Trust continues to oppose badger cull

Call for cattle vaccine to be top priority to tackle Bovine Tuberculosis, not badger culling
Image of badger release by Tom Marshall

Badger being released after vaccination. © Tom Marshall

Following the Government's recent announcement that it is to extend badger culling to 11 new areas of England at low-risk from bovine TB, and to continue culling in 29 areas including Cumbria, we are calling on the Government to stop killing badgers. This will not eradicate Bovine TB in cattle.

The first cases of bovine TB in badgers in Cumbria were confirmed in August 2017. Officials from the Animal and Plant Health Authority believe the disease spread into the Low Risk Area (LRA) from cattle brought from Northern Ireland with the disease transmitting to wildlife. Bovine TB was first found in the area, known as the Shap Cluster or Hot Spot 21 (HS21), in November 2014.

Government figures of bovine TB (bTB) surveillance in badgers in Cumbria in 2018 showed that 602 badgers were culled in Cumbria last year and 40 out of 363 tested badgers (11.0%) were positive for bTB.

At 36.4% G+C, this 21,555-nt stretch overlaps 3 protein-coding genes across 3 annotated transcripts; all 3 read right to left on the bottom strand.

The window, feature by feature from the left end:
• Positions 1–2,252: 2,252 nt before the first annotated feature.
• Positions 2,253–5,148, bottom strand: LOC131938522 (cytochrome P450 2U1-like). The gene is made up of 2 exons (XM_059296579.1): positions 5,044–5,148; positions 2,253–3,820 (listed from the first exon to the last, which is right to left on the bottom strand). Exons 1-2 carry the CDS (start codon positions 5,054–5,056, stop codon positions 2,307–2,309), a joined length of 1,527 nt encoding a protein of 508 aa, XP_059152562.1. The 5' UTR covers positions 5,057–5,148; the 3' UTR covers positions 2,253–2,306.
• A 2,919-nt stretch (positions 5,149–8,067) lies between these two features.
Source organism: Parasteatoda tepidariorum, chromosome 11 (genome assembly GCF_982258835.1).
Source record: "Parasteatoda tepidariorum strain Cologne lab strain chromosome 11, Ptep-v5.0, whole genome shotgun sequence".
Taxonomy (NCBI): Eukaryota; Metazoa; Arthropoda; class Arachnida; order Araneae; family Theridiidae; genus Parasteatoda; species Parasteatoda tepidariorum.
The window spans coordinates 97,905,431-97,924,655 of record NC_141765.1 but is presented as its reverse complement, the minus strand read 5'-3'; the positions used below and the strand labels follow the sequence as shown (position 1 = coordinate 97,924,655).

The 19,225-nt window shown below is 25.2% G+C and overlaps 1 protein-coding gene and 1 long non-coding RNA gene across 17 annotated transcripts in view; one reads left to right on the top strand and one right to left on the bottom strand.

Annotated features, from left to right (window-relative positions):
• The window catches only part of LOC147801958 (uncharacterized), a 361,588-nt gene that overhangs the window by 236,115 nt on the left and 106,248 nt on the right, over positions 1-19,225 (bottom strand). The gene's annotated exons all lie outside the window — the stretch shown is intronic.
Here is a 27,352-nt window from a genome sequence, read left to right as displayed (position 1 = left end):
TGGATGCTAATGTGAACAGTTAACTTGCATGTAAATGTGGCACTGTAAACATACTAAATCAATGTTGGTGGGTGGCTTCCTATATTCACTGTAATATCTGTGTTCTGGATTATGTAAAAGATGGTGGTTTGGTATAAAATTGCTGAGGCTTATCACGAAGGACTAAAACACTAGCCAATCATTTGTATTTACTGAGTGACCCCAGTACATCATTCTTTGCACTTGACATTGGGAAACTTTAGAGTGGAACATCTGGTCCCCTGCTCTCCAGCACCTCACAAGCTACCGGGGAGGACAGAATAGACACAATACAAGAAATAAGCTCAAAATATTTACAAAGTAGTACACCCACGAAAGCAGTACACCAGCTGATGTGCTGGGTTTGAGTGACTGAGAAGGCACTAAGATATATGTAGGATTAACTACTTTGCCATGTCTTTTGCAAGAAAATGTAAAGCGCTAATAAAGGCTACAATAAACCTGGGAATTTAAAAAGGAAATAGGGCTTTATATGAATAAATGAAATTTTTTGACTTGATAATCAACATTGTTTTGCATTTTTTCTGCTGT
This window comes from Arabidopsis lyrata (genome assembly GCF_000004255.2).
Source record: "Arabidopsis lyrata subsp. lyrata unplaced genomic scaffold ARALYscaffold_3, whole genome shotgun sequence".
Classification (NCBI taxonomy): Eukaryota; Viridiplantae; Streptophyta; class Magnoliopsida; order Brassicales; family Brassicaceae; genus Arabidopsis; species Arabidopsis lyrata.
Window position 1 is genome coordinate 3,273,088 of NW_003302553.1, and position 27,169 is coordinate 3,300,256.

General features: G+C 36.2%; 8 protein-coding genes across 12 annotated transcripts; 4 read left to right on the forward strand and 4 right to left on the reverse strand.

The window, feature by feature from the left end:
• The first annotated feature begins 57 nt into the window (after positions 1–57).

Stephen Trotter, Chief Executive Officer of Cumbria Wildlife Trust says: “We’ve opposed the cull since its beginning and will continue to do so. We do not allow culling on any of our nature reserves. We work closely with many farmers across Cumbria and recognise the difficulties they face. No one wants to see cattle herds being devastated by bovine tuberculosis (bTB), but killing badgers will not solve the problem. Badgers are not the primary cause of the spread of bTB in cattle: the primary route of infection is cattle-to-cattle contact. The Government's badger cull is flying in the face of science. It should be putting more resources into speeding up the development of an effective cattle vaccine, amongst other measures.”

In the absence of cattle vaccination, The Wildlife Trusts believe that vaccination of badgers is a more humane and effective solution to helping stop the spread of bTB than culling.

We call on the Government to:

  • Stop the policy of badger culling
  • Establish a full and independent inquiry into whether the culls to date have achieved their intended outcomes in reducing bTB in cattle
  • Advance the development of a cattle vaccine, and complete the development of and licence the use of oral baited vaccine in badgers.
  • Develop better biosecurity, bTB testing and cattle movement controls

We are also urging people to write to their MPs asking them to help stop the cull.